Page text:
Online Dating SafetyOver three thousand couples will meet and marry through Cherry Blossoms this year and thousands more will make friendships that will last a lifetime. We want to encourage you to use your common sense and good judgment when meeting people online. While most of the people using our site are honest genuine people, please be aware that there are always a few people who are not. Every profile and picture is reviewed prior to being released on the Blossoms.com website. We do not however, validate the identity of each member or the information they submit on their profile. Your responsibility as a Cherry Blossoms member is to use common sense and your best judgment when corresponding online. There is no substitute for acting with caution when communicating with any stranger who wants to meet you.Never Send Money to Someone You Have Not Met In Person!This one single guideline will assist you in all of your online contacts. Regardless of the story someone is telling you, just do not send money. Make this your number one rule and priority and you will be amazed at how little you are approached for money or other assistance by strangers on the internet. Don't let your hard earned money go down the drain!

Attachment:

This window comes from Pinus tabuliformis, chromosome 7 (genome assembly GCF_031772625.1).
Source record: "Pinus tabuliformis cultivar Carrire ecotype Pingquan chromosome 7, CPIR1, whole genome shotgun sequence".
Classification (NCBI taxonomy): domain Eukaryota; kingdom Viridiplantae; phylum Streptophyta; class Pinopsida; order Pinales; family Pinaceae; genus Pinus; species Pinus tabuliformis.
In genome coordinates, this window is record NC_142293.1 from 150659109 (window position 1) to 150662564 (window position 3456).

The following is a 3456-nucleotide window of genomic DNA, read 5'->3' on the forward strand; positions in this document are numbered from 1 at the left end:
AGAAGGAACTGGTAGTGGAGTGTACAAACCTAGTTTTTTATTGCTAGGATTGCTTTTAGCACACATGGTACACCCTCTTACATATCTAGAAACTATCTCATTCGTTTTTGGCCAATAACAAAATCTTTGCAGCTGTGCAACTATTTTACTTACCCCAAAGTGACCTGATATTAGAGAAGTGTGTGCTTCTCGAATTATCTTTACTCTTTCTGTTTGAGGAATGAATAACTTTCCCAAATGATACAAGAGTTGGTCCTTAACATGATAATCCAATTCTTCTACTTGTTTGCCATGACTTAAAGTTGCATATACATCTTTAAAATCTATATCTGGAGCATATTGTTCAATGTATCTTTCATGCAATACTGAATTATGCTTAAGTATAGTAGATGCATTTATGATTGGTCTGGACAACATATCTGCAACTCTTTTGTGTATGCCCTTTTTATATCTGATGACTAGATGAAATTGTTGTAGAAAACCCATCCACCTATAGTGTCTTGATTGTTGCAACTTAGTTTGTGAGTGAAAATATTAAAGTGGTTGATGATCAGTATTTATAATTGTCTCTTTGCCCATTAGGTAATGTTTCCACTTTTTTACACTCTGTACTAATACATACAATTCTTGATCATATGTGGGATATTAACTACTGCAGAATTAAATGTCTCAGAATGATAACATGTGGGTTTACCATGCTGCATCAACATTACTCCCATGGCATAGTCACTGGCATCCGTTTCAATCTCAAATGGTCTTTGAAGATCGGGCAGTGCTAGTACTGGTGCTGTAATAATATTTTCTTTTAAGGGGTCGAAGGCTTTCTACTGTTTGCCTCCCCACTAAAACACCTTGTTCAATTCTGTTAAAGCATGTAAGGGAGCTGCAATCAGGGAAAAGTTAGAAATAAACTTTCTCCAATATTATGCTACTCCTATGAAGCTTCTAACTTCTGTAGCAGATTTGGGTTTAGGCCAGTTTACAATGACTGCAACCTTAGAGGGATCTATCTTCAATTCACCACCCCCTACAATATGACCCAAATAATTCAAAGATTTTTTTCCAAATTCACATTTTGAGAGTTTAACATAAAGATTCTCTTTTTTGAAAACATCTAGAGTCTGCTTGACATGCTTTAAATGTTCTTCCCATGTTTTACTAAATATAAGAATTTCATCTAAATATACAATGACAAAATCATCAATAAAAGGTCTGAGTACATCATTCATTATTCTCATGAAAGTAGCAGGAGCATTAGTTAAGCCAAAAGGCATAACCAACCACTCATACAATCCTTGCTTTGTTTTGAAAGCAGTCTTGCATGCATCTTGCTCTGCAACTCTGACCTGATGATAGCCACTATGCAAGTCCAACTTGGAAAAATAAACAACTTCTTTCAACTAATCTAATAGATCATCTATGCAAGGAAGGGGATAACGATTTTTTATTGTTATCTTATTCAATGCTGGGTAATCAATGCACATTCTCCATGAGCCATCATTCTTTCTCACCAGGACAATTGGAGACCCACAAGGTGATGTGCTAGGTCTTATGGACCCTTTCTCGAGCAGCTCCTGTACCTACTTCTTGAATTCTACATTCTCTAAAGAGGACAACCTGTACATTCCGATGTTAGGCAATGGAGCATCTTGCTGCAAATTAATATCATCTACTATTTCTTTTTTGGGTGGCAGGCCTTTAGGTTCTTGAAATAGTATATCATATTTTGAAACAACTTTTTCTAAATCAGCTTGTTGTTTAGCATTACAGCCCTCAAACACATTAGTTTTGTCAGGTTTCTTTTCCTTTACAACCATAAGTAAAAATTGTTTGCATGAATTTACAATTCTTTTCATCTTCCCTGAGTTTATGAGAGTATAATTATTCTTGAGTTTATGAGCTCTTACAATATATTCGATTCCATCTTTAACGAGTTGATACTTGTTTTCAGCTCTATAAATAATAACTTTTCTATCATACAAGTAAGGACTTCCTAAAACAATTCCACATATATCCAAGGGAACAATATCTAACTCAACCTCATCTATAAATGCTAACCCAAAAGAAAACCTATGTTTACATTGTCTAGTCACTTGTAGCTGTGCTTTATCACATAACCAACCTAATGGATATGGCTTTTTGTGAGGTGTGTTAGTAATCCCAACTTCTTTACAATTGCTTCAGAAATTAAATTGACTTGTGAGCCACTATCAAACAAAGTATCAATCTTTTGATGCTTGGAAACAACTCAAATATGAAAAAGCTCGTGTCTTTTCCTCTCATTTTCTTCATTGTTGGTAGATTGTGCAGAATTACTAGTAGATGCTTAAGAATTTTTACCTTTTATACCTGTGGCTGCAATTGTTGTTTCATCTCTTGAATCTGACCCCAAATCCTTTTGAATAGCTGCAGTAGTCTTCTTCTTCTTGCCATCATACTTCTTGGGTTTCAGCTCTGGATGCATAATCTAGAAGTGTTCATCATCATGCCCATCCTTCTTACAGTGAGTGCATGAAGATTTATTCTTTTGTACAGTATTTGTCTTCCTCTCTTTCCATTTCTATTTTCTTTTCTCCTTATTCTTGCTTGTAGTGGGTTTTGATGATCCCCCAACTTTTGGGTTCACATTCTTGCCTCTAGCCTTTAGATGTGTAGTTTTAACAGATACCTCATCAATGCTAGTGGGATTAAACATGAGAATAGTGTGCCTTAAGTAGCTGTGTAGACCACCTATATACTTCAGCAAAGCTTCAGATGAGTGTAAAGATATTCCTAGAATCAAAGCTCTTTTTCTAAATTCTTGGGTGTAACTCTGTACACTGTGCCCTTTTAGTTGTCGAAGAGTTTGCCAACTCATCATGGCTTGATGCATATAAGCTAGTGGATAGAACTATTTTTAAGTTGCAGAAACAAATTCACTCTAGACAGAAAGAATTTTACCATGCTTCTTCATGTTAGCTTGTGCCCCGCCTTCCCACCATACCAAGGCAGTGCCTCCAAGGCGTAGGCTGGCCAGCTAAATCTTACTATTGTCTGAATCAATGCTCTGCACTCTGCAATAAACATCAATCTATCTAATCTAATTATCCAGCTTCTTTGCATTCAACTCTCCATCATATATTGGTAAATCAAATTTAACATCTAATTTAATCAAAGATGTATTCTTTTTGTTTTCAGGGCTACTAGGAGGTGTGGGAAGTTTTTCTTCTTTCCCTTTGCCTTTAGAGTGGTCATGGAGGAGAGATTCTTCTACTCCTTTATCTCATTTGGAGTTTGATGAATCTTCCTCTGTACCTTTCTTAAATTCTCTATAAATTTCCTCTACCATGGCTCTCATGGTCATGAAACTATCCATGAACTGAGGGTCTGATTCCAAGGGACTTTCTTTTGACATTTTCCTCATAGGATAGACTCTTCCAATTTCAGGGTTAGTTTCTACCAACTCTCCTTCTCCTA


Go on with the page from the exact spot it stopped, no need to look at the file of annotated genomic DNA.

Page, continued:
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Dating Safety Archives
Hey Readers, We know it’s been a while since we’ve posted. We should be having more online dating tips, success stories and ideas on how to meet the love of your life very soon. Aloha, Blossoms Bloggers
online dating safety Archives
Hi Cherry Blossoms Friends! You have a wonderful chance at dating Asian women or dating a wonderful man when you date online, but it’s important for you to consider your safety online, as well as the safety of your date. There are vital steps that you should take when you’re online:
Cherry Blossoms – Dating Site Reviews and Stories
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Tips for Taking Young Kids to the Cherry Blossoms